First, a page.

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Nomadic Life: wishin’ and hopin' and thinkin' and prayin', plannin' and dreamin'

Making the call

Around mid-2018, the cold and dreary winter Melbourne weather made the prospect of living nomadically all the more appealing. We had discussed going nomadic before but had made no plans, hadn’t told any of our friends and family, or figured out what we were going to do with our jobs, or how we would make money… 😳 you get the point… That daunting list of logistics didn’t stand a chance against simple daydreaming about leaving the 9-5 behind. Never having to pull on your coat and whip out the umbrella ☔️ to brace the chilling wind and rain, board the overpacked train and spend almost all your day’s energy working with other people in the exact same situation.

Instead, Ruddy dreamed of waking up on his own time to the Italian sunshine ☀️, pulling on some comfortable clothes and heading out on the cobblestone streets in search of Italian coffee (or as he would say in his best sing-songy accent “Espressi” ☕️). I dreamed of having breakfast on our patio overlooking La Positano (or some equally beautiful, mountainous seaside town) and not thinking that I would soon have to go back to the cold in Melbourne.

Ruddy and I tend to enable each other a lot. We’re both probably too idealistic and naïve 😇 and buy into one another’s fantasies, usually escalating them to the point we believe they could become a reality. In most cases that’s likely dangerous. Who knows, this whole nomadic lifestyle could prove to be a big mistake. Only time will tell how this story unfolds and you now have a front seat to witness the potential crash and burn 🔥. But at this point I’m so grateful to have had my imaginative and enabling 🐻 to encourage the belief that living comfortably doesn’t necessarily require working full time (not all the time anyway), that we ourselves define what success looks like to us and that there is always hope for happiness. 😍

So on a cold Melbourne day we made the call: “we’re quitting our jobs and going nomadic”.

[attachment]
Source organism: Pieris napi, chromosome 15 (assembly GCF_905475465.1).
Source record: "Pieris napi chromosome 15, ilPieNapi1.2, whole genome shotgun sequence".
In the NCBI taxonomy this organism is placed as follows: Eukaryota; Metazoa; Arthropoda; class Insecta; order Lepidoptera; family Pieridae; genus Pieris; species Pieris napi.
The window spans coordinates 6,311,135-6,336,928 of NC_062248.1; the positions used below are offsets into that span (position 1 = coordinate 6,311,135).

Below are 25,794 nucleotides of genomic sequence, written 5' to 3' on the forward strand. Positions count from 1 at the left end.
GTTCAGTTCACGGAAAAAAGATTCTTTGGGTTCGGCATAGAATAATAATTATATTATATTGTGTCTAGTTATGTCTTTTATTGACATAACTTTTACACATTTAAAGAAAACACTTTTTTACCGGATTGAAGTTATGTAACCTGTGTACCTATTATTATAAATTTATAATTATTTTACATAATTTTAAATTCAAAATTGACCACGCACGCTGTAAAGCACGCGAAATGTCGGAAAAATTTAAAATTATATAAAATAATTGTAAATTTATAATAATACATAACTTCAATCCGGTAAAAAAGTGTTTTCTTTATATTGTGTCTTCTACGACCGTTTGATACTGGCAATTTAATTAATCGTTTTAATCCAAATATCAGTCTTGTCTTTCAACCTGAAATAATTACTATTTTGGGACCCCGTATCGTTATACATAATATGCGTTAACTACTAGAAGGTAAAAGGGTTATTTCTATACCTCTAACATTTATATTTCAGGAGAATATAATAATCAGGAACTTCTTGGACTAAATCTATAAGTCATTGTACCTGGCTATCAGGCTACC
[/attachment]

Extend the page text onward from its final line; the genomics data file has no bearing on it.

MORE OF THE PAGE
The women in My Best Friend’s Wedding clearly crazed while singing Wishin’ and Hopin’ by Dusty Springfield. I feel you ladies. Obscure reference?

Planning

We knew what the next big step in our lives would be. We had told our family and friends. Now we needed to come up with a plan to turn the dream into a reality. I was in the middle of research and writing a thesis while also trying to manage a full time job so whatever plans we made had to fit around that.

Okay, to be perfectly honest my workplace and bosses were incredibly supportive, allowing me to take as much unpaid leave as I wanted during my postgraduate research. You might say “and you wanted so badly to leave that job - you must be crazy”. And you’d probably be right to do so.

Another complicating factor keeping us in Australia for the time-being was that Ruddy was awaiting his Australian citizenship approval. So we devised a multi-step plan that would see us achieving the goals we had already set for ourselves while still setting off for nomadic life before the close of 2019. ✨

Step 1: We need money (duh?)

We resolved to stop spending money on the trivial things we had valued since we had started our ‘grown up jobs’ and put that money instead into a shared savings account. Want to buy those new shoes? Feel like you need a holiday to unwind from work? Too bad… You’re about to go on the biggest holiday of your life!

It’s amazing how trivial things we buy in an attempt to bring us happiness seem when you can look forward to a life that truly excites and inspires you.

We resolved to sell everything we could and to tackle our biggest money drain: rent. Which leads me into my next step.